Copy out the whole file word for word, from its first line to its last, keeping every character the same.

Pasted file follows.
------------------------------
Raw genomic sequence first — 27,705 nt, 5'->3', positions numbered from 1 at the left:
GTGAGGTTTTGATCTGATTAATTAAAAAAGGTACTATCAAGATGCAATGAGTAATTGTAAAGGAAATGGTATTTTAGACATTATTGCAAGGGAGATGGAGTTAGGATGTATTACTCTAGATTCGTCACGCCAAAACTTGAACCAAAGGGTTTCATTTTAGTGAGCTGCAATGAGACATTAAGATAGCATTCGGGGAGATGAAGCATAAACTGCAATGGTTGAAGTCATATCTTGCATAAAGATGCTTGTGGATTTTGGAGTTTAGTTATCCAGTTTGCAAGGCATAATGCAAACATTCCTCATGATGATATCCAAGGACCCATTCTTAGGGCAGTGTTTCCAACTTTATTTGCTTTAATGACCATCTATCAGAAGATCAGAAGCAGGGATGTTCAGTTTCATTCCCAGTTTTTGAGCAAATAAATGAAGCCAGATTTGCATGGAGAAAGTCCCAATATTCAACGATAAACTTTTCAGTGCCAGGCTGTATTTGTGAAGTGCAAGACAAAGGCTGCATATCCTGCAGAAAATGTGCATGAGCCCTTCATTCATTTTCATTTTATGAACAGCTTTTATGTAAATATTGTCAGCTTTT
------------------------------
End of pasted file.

Raw genomic sequence first — 27,705 nt, 5'->3', positions numbered from 1 at the left:
GTGAGGTTTTGATCTGATTAATTAAAAAAGGTACTATCAAGATGCAATGAGTAATTGTAAAGGAAATGGTATTTTAGACATTATTGCAAGGGAGATGGAGTTAGGATGTATTACTCTAGATTCGTCACGCCAAAACTTGAACCAAAGGGTTTCATTTTAGTGAGCTGCAATGAGACATTAAGATAGCATTCGGGGAGATGAAGCATAAACTGCAATGGTTGAAGTCATATCTTGCATAAAGATGCTTGTGGATTTTGGAGTTTAGTTATCCAGTTTGCAAGGCATAATGCAAACATTCCTCATGATGATATCCAAGGACCCATTCTTAGGGCAGTGTTTCCAACTTTATTTGCTTTAATGACCATCTATCAGAAGATCAGAAGCAGGGATGTTCAGTTTCATTCCCAGTTTTTGAGCAAATAAATGAAGCCAGATTTGCATGGAGAAAGTCCCAATATTCAACGATAAACTTTTCAGTGCCAGGCTGTATTTGTGAAGTGCAAGACAAAGGCTGCATATCCTGCAGAAAATGTGCATGAGCCCTTCATTCATTTTCATTTTATGAACAGCTTTTATGTAAATATTGTCAGCTTTT